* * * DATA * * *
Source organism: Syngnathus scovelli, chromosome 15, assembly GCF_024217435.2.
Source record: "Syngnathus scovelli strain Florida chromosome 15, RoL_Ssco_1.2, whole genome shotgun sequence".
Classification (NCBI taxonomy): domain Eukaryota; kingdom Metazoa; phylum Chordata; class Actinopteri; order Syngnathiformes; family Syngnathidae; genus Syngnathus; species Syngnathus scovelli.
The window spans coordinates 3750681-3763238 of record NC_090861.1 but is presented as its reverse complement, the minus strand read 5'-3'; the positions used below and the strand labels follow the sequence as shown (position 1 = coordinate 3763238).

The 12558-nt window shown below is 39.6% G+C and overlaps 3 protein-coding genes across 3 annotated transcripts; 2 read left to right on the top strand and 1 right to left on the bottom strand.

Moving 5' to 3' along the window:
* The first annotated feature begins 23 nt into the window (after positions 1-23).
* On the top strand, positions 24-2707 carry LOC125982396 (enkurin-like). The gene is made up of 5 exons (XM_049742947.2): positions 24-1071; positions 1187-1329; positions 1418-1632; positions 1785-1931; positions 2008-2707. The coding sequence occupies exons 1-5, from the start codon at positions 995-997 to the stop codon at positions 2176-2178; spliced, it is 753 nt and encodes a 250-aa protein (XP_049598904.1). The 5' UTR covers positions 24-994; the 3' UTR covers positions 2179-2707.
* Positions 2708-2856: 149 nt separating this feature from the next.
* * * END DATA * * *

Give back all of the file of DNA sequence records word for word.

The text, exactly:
Source organism: Syngnathus scovelli, chromosome 15, assembly GCF_024217435.2.
Source record: "Syngnathus scovelli strain Florida chromosome 15, RoL_Ssco_1.2, whole genome shotgun sequence".
Classification (NCBI taxonomy): domain Eukaryota; kingdom Metazoa; phylum Chordata; class Actinopteri; order Syngnathiformes; family Syngnathidae; genus Syngnathus; species Syngnathus scovelli.
The window spans coordinates 3750681-3763238 of record NC_090861.1 but is presented as its reverse complement, the minus strand read 5'-3'; the positions used below and the strand labels follow the sequence as shown (position 1 = coordinate 3763238).

The 12558-nt window shown below is 39.6% G+C and overlaps 3 protein-coding genes across 3 annotated transcripts; 2 read left to right on the top strand and 1 right to left on the bottom strand.

Moving 5' to 3' along the window:
* The first annotated feature begins 23 nt into the window (after positions 1-23).
* On the top strand, positions 24-2707 carry LOC125982396 (enkurin-like). The gene is made up of 5 exons (XM_049742947.2): positions 24-1071; positions 1187-1329; positions 1418-1632; positions 1785-1931; positions 2008-2707. The coding sequence occupies exons 1-5, from the start codon at positions 995-997 to the stop codon at positions 2176-2178; spliced, it is 753 nt and encodes a 250-aa protein (XP_049598904.1). The 5' UTR covers positions 24-994; the 3' UTR covers positions 2179-2707.
* Positions 2708-2856: 149 nt separating this feature from the next.